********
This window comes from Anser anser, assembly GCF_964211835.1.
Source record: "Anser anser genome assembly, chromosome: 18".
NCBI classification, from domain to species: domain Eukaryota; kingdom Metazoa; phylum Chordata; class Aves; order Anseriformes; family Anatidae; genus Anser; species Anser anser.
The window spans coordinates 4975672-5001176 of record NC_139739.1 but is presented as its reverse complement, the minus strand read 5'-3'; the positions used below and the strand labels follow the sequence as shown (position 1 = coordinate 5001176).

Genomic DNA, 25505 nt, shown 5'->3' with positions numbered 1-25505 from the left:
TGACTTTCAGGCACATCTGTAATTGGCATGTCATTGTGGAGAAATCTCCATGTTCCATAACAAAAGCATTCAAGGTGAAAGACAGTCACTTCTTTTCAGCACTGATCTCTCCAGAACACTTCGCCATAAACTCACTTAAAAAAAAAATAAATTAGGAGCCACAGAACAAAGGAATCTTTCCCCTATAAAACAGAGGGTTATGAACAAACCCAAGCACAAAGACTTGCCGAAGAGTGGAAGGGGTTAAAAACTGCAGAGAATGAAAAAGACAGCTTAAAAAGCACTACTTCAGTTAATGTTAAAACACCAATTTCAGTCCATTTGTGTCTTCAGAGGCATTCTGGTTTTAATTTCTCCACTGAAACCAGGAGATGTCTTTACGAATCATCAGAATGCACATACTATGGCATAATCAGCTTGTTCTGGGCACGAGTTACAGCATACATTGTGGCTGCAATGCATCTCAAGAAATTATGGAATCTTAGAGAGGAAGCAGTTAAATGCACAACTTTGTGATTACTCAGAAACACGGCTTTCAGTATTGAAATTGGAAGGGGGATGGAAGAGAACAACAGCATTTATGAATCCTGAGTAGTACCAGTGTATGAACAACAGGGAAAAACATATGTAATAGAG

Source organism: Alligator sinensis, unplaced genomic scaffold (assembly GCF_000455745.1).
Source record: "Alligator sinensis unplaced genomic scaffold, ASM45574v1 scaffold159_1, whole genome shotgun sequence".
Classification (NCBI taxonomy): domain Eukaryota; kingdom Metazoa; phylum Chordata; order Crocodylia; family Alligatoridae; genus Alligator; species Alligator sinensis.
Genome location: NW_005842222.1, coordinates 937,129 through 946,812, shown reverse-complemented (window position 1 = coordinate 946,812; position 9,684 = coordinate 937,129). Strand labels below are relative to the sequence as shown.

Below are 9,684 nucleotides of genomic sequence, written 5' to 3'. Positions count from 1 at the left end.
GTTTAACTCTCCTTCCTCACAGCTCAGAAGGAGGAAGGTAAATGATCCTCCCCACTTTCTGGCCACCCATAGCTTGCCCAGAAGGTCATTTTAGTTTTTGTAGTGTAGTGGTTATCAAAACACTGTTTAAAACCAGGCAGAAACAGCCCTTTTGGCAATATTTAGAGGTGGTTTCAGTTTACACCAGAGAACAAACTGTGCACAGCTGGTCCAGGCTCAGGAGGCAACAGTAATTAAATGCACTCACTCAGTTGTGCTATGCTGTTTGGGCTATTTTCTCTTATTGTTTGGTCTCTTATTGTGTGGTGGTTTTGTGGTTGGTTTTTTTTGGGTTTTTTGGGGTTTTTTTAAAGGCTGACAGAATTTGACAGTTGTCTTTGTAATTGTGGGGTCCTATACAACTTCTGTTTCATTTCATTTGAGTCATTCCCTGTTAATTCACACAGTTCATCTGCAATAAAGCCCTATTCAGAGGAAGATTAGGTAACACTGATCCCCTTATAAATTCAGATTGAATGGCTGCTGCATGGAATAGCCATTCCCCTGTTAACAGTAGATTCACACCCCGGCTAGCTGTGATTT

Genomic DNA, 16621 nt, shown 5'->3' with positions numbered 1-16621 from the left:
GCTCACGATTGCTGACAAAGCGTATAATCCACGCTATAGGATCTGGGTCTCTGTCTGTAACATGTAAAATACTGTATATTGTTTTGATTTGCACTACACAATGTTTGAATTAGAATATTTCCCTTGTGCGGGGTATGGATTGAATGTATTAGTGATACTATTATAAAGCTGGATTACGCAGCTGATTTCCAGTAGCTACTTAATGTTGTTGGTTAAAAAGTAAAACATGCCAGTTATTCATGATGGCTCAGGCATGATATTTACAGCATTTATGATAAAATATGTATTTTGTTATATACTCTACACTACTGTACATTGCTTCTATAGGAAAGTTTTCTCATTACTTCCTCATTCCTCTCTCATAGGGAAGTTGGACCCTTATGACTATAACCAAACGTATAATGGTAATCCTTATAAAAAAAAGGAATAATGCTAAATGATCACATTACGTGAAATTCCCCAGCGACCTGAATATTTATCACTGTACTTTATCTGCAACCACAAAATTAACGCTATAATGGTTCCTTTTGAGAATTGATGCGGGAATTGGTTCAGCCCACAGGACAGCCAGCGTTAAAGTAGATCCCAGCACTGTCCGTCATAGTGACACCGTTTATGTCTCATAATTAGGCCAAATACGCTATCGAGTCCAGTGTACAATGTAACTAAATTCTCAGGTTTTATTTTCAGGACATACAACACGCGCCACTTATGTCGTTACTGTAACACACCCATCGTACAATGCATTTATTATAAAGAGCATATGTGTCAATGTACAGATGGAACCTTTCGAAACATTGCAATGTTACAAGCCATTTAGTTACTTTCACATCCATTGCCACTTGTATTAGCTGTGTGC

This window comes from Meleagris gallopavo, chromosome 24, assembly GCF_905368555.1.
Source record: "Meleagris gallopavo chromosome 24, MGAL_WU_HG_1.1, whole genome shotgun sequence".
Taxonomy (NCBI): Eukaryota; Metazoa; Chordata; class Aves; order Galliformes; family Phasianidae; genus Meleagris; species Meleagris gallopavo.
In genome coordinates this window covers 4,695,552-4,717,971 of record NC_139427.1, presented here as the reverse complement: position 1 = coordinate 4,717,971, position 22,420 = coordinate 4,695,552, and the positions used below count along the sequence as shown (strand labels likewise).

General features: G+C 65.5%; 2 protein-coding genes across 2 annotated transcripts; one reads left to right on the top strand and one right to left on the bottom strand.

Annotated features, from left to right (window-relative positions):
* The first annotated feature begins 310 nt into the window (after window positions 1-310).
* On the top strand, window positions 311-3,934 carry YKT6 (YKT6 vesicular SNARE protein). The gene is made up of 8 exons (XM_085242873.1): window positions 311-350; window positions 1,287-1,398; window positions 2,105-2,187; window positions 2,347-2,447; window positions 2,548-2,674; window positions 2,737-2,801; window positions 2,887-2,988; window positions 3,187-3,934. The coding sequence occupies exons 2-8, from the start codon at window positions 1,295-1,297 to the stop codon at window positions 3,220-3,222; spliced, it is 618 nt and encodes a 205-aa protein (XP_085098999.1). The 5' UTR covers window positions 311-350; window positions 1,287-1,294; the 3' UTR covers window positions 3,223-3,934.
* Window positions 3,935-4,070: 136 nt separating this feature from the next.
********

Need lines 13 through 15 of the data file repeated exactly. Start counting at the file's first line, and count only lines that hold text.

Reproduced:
Genomic DNA, 16621 nt, shown 5'->3' with positions numbered 1-16621 from the left:
GCTCACGATTGCTGACAAAGCGTATAATCCACGCTATAGGATCTGGGTCTCTGTCTGTAACATGTAAAATACTGTATATTGTTTTGATTTGCACTACACAATGTTTGAATTAGAATATTTCCCTTGTGCGGGGTATGGATTGAATGTATTAGTGATACTATTATAAAGCTGGATTACGCAGCTGATTTCCAGTAGCTACTTAATGTTGTTGGTTAAAAAGTAAAACATGCCAGTTATTCATGATGGCTCAGGCATGATATTTACAGCATTTATGATAAAATATGTATTTTGTTATATACTCTACACTACTGTACATTGCTTCTATAGGAAAGTTTTCTCATTACTTCCTCATTCCTCTCTCATAGGGAAGTTGGACCCTTATGACTATAACCAAACGTATAATGGTAATCCTTATAAAAAAAAGGAATAATGCTAAATGATCACATTACGTGAAATTCCCCAGCGACCTGAATATTTATCACTGTACTTTATCTGCAACCACAAAATTAACGCTATAATGGTTCCTTTTGAGAATTGATGCGGGAATTGGTTCAGCCCACAGGACAGCCAGCGTTAAAGTAGATCCCAGCACTGTCCGTCATAGTGACACCGTTTATGTCTCATAATTAGGCCAAATACGCTATCGAGTCCAGTGTACAATGTAACTAAATTCTCAGGTTTTATTTTCAGGACATACAACACGCGCCACTTATGTCGTTACTGTAACACACCCATCGTACAATGCATTTATTATAAAGAGCATATGTGTCAATGTACAGATGGAACCTTTCGAAACATTGCAATGTTACAAGCCATTTAGTTACTTTCACATCCATTGCCACTTGTATTAGCTGTGTGC

This window comes from Meleagris gallopavo, chromosome 24, assembly GCF_905368555.1.